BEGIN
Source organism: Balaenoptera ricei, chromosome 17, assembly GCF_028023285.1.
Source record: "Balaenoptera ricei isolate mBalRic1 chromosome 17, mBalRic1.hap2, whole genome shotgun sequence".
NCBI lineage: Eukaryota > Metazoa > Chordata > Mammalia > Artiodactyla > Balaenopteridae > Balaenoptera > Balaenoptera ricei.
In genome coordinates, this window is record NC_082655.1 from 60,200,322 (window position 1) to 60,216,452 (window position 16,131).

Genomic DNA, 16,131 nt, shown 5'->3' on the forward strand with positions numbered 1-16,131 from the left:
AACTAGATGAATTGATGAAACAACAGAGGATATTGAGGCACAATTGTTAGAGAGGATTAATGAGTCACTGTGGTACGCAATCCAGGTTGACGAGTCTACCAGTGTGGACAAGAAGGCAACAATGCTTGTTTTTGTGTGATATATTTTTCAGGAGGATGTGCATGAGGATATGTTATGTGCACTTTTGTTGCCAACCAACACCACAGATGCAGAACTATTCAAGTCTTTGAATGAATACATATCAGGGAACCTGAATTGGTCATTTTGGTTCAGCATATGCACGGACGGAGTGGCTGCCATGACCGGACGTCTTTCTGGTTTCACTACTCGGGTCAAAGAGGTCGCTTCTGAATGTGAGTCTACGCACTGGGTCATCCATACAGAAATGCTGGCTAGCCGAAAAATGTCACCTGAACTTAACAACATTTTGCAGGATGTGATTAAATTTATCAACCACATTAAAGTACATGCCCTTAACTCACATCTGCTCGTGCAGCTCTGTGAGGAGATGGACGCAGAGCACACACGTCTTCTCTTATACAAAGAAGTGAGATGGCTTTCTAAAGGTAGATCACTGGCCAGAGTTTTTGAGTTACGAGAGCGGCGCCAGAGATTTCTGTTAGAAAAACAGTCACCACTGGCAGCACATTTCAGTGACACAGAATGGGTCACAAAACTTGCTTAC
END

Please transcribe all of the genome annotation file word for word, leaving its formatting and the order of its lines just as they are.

Source organism: Balaenoptera ricei, chromosome 17, assembly GCF_028023285.1.
Source record: "Balaenoptera ricei isolate mBalRic1 chromosome 17, mBalRic1.hap2, whole genome shotgun sequence".
NCBI lineage: Eukaryota > Metazoa > Chordata > Mammalia > Artiodactyla > Balaenopteridae > Balaenoptera > Balaenoptera ricei.
In genome coordinates, this window is record NC_082655.1 from 60,200,322 (window position 1) to 60,216,452 (window position 16,131).

Genomic DNA, 16,131 nt, shown 5'->3' on the forward strand with positions numbered 1-16,131 from the left:
AACTAGATGAATTGATGAAACAACAGAGGATATTGAGGCACAATTGTTAGAGAGGATTAATGAGTCACTGTGGTACGCAATCCAGGTTGACGAGTCTACCAGTGTGGACAAGAAGGCAACAATGCTTGTTTTTGTGTGATATATTTTTCAGGAGGATGTGCATGAGGATATGTTATGTGCACTTTTGTTGCCAACCAACACCACAGATGCAGAACTATTCAAGTCTTTGAATGAATACATATCAGGGAACCTGAATTGGTCATTTTGGTTCAGCATATGCACGGACGGAGTGGCTGCCATGACCGGACGTCTTTCTGGTTTCACTACTCGGGTCAAAGAGGTCGCTTCTGAATGTGAGTCTACGCACTGGGTCATCCATACAGAAATGCTGGCTAGCCGAAAAATGTCACCTGAACTTAACAACATTTTGCAGGATGTGATTAAATTTATCAACCACATTAAAGTACATGCCCTTAACTCACATCTGCTCGTGCAGCTCTGTGAGGAGATGGACGCAGAGCACACACGTCTTCTCTTATACAAAGAAGTGAGATGGCTTTCTAAAGGTAGATCACTGGCCAGAGTTTTTGAGTTACGAGAGCGGCGCCAGAGATTTCTGTTAGAAAAACAGTCACCACTGGCAGCACATTTCAGTGACACAGAATGGGTCACAAAACTTGCTTAC